Gene Expression Patterns Identify Patients with Non-Small Cell Lung Cancer (NSCLC) and Ovarian Cancer Who Are at Increased Risk for Venous Thromboembolism (VTE).
Background: VTE is the leading cause of death in patients with cancer. The 1-year survival rate in patients diagnosed with cancer at time of VTE is 12% compared to 36% in cancer patients without thrombosis. Cancer patients who develop VTE have higher mortality during hospitalization and during surgery. VTE in cancer patients portends a poorer prognosis and may indicate a more aggressive phenotype. There are, as yet, no clinical or laboratory parameters that have clinical utility in identifying this important group of patients with cancer who are at risk for developing VTE.
Methods: We explored whether gene expression profiling could define phenotype-specific metagenes (aggregate patterns of gene expression) that distinguish cancer patients with and without VTE. The medical history of 95 patients with NSCLC and 37 patients with ovarian cancer was reviewed to identify patients with VTE after the initial diagnosis of cancer but not within 6 weeks of surgery. Separate sets of controls with NSCLC and ovarian cancer, respectively, were identified from the same groups, matched by age, gender and clinical stage, but without VTE for at least 2 years following the diagnosis of cancer. RNA was extracted and gene array data obtained using Affymetrix U133 GeneChips. Gene expression data was analyzed using binary regression methodologies.
Results: 13/95 (13.5%) patients with NSCLC and 6/37 (16%) with ovarian cancer had VTE and met inclusion criteria. Using the metagene approach, a discriminator gene set (n=50) that differentiated patients with NSCLC and VTE from patients with NSCLC without VTE was identified. A separate discriminator gene set was identified for the ovarian cancer group. A leave-one-out cross validation performed to validate the reliability of the discriminator metagene set was 85% accurate in identifying patients with NSCLC and VTE. Similar analysis for the ovarian cancer patients was limited by the small number of patients identified. Significant biological differences were seen between the comparison groups in the NSCLC subset, including genes such as P53, VEGFC, E2F4, TFPI and EPHB2. Expression differences in the ovarian subset similarly included P53, but also included genes not seen in the NSCLC group, such as H-ras, Tissue factor and Factor X.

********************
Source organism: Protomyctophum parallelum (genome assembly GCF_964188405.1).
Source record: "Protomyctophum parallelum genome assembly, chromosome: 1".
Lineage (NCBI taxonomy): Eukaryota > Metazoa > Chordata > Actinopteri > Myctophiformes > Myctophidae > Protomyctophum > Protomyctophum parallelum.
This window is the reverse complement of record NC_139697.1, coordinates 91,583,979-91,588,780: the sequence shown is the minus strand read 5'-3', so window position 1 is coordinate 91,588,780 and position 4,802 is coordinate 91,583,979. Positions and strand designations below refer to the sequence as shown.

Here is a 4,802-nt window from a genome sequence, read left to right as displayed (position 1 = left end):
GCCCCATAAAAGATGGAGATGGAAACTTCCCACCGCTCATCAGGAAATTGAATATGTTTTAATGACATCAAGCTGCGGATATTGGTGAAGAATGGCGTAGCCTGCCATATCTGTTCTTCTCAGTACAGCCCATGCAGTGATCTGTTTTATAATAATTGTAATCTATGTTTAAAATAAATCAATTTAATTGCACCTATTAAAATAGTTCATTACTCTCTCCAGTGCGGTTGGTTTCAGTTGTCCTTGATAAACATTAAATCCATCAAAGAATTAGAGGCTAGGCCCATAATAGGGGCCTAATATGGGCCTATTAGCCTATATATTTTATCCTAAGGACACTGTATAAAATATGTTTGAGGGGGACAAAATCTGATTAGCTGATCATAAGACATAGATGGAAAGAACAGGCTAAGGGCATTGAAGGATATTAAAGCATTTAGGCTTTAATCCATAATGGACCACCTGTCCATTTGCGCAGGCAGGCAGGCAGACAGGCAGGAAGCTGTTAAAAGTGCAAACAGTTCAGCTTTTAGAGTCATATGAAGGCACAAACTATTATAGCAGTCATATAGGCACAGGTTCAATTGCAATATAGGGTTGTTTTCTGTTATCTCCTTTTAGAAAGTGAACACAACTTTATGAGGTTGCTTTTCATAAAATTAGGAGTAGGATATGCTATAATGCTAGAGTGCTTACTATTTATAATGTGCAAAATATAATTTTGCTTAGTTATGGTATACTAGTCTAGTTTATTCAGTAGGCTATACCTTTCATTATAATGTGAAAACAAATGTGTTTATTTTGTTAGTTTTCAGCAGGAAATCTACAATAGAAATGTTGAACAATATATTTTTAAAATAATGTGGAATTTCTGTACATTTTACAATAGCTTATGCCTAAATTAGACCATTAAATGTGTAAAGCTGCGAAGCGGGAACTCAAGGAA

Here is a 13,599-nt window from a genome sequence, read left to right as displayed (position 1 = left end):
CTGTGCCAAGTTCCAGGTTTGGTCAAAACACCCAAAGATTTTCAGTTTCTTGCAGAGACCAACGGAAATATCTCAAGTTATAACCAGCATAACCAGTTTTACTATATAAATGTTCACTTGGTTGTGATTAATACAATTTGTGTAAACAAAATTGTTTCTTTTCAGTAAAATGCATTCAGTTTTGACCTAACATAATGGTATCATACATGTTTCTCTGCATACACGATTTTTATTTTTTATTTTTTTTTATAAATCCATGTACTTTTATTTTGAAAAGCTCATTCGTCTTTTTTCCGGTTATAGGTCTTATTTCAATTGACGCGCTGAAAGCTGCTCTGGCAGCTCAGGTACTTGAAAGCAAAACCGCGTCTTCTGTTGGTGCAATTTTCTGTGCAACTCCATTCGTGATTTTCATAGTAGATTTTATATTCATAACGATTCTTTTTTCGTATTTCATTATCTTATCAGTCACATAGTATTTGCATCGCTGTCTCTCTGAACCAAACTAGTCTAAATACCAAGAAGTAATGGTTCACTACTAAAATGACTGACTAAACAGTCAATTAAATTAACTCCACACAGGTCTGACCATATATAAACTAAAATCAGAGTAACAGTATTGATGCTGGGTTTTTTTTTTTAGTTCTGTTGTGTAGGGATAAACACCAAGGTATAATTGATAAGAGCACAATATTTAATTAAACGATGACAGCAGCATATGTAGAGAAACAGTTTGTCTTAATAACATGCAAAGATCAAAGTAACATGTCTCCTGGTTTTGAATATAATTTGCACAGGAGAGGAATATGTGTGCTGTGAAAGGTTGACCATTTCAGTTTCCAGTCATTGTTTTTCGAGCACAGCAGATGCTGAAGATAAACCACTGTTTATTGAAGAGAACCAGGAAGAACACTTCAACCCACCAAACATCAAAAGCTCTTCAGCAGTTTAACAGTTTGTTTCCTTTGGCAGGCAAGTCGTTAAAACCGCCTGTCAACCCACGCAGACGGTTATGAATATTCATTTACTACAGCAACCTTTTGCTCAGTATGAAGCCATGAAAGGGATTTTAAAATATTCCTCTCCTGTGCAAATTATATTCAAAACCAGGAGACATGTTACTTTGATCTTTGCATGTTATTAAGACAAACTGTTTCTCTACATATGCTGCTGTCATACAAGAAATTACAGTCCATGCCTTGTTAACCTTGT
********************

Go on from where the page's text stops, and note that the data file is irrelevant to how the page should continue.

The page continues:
Conclusions: Our data suggests that a genomic approach can identify patients with cancer at risk for VTE. In addition, these results also suggest that different tumor types might possess unique expression signatures associated with increased thrombotic risk.
Ramiah, VS; Potti, A; Peterson, R; Harpole, D; Berchuck, A; Ortel, TL
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